Legal drinking age of 21 saves lives, study suggests

A study conducted by Boston University public health researcher William DeJong suggests the nationwide legal drinking age of 21 saves lives.

A study conducted by Boston University public health researcher William DeJong suggests the nationwide legal drinking age of 21 saves lives.

Boston University School of Public Health professor William DeJong is aiming to end the national debate over lowering the drinking age through his study, published Monday, which maintains that the minimum legal drinking age of 21 saves lives.

“Even though it’s not enforced very vigorously and is widely violated, the data on alcohol-related traffic fatalities and other indicators very clearly points to the law having a positive effect in reducing death and injury,” DeJong said.

The study, entitled “Case Closed,” cites historical increases of alcohol-related injuries when the MLDA was lowered to 18, arguing that decreasing the drinking age today would have similar results.

“The current law has served the nation well by reducing alcohol-related traffic crashes and alcohol consumption among youths while also protecting drinkers from long-term negative outcomes they might experience in adulthood, including alcohol and other drug dependence, adverse birth outcomes and suicide and homicide,” the study stated.

Choose Responsibility, a nonprofit founded by former Middlebury College President John McCardell, launched an initiative to reconsider the national drinking age in 2008. McCardell’s Amethyst Initiative drew signatures from over 100 college and university presidents, and verged on calls for a lower drinking age, according to DeJong’s study.

“I just want to make sure that everybody understands that if they consider this proposal [to lower the drinking age] — and they might consider it for any number of reasons — the idea that it’s going to improve public safety is completely wrong,” DeJong said. “If you make that change, do note that there will be consequences in lives lost and injuries made.”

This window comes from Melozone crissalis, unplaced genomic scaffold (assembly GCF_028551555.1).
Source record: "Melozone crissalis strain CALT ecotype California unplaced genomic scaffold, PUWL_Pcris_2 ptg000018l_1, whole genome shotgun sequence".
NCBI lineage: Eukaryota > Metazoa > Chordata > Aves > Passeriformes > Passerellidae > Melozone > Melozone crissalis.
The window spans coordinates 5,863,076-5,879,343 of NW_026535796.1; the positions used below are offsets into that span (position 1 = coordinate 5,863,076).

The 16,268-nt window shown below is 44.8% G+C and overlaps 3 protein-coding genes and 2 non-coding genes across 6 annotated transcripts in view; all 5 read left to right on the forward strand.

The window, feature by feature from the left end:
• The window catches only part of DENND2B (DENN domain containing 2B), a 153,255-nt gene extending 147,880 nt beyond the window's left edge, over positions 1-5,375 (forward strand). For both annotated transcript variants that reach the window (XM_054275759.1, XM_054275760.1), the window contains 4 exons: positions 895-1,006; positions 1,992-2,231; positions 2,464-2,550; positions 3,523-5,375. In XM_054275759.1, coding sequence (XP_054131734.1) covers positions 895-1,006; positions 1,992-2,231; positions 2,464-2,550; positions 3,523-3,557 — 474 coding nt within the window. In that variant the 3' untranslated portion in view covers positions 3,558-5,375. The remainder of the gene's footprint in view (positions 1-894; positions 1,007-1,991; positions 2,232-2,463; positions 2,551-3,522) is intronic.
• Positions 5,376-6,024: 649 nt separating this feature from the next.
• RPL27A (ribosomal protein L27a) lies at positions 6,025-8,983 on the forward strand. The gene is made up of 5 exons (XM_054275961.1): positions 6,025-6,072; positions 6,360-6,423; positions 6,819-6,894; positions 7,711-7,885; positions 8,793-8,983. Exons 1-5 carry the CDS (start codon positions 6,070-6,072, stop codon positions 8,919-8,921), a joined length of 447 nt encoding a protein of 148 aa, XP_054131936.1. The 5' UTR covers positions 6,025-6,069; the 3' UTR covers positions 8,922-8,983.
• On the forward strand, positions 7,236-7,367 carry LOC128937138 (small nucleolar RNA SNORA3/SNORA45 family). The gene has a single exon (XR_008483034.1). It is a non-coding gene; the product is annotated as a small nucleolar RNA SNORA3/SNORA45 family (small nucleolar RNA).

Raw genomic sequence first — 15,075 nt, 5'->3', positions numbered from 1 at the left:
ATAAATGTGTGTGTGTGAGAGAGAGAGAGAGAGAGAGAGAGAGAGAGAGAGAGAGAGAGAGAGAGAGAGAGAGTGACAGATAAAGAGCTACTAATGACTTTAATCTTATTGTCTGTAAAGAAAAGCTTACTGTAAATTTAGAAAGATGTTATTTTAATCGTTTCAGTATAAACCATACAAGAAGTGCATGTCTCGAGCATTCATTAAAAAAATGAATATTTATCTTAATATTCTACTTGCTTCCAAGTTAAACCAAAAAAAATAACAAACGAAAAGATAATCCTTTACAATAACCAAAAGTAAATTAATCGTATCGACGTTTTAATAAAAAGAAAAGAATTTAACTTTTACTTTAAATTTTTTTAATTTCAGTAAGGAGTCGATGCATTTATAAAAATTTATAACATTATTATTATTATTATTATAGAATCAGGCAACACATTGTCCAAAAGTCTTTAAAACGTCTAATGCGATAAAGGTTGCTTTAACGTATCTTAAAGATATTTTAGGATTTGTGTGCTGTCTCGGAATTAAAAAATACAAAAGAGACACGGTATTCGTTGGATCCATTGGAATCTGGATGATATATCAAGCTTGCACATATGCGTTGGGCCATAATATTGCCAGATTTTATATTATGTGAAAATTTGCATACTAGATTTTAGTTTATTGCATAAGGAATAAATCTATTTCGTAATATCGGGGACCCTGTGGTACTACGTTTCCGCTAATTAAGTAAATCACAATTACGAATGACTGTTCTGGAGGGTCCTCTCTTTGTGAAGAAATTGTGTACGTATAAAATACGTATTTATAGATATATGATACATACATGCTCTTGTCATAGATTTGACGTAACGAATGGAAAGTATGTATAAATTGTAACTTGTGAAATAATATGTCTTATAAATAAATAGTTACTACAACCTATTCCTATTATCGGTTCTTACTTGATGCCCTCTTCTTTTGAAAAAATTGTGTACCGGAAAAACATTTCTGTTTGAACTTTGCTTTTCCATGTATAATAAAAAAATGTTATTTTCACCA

DeJong said he wanted his study to discourage movements like the Amethyst Initiative from coming to fruition.

“In the very narrowest sense, I’m hoping that having all of this work discussed in one place will forestall any future efforts that might be launched to lower the drinking age,” he said.

The study also advocates that university presidents strengthen measures to enforce the MLDA.

“College and university leaders need to accept the fact that the age 21 law saves lives and is unlikely to be overturned,” the study stated. “They should move on to put into effect workable policies, stricter enforcement and other evidence-based prevention efforts that have been demonstrated to reduce underage drinking and alcohol-related problems on campus.”

Several BU students said the drinking age should be lowered to 18.

“If you can send someone to war at 18, someone can drive a car at 17 or 16 in some states, then they should be able to have a drink,” said Tracey Thompson, a School of Management sophomore. “The responsibility of fighting a war and driving and legally being an adult is more than taking a shot.”

Shreya Deshmukh, a College of Engineering junior, said she has lived in several different countries with a variety of legal drinking ages.

“Each one isn’t necessarily enforced the same amount,” Deshmukh said. “I don’t even believe in them that much. If you’re going to have a drinking age you should enforce it more strictly. The number doesn’t matter as much as how well it’s enforced.”

Brian Boman, a College of Arts and Sciences junior, said lowering the drinking age could cut down on irresponsible decisions made by underage drinkers.

“The culture that we have here, because the drinking age is 21, is that college students kind of hide away and drink in their rooms, and that’s where you have them handling the alcohol rather than a bartender or someone else handling the alcohol,” he said.

Boman said some young adults might not be responsible enough to handle the lowered drinking age, however.

“If they aren’t mature enough to know their own limits, then situations can arise in which other people can be hurt by their actions,” he said.

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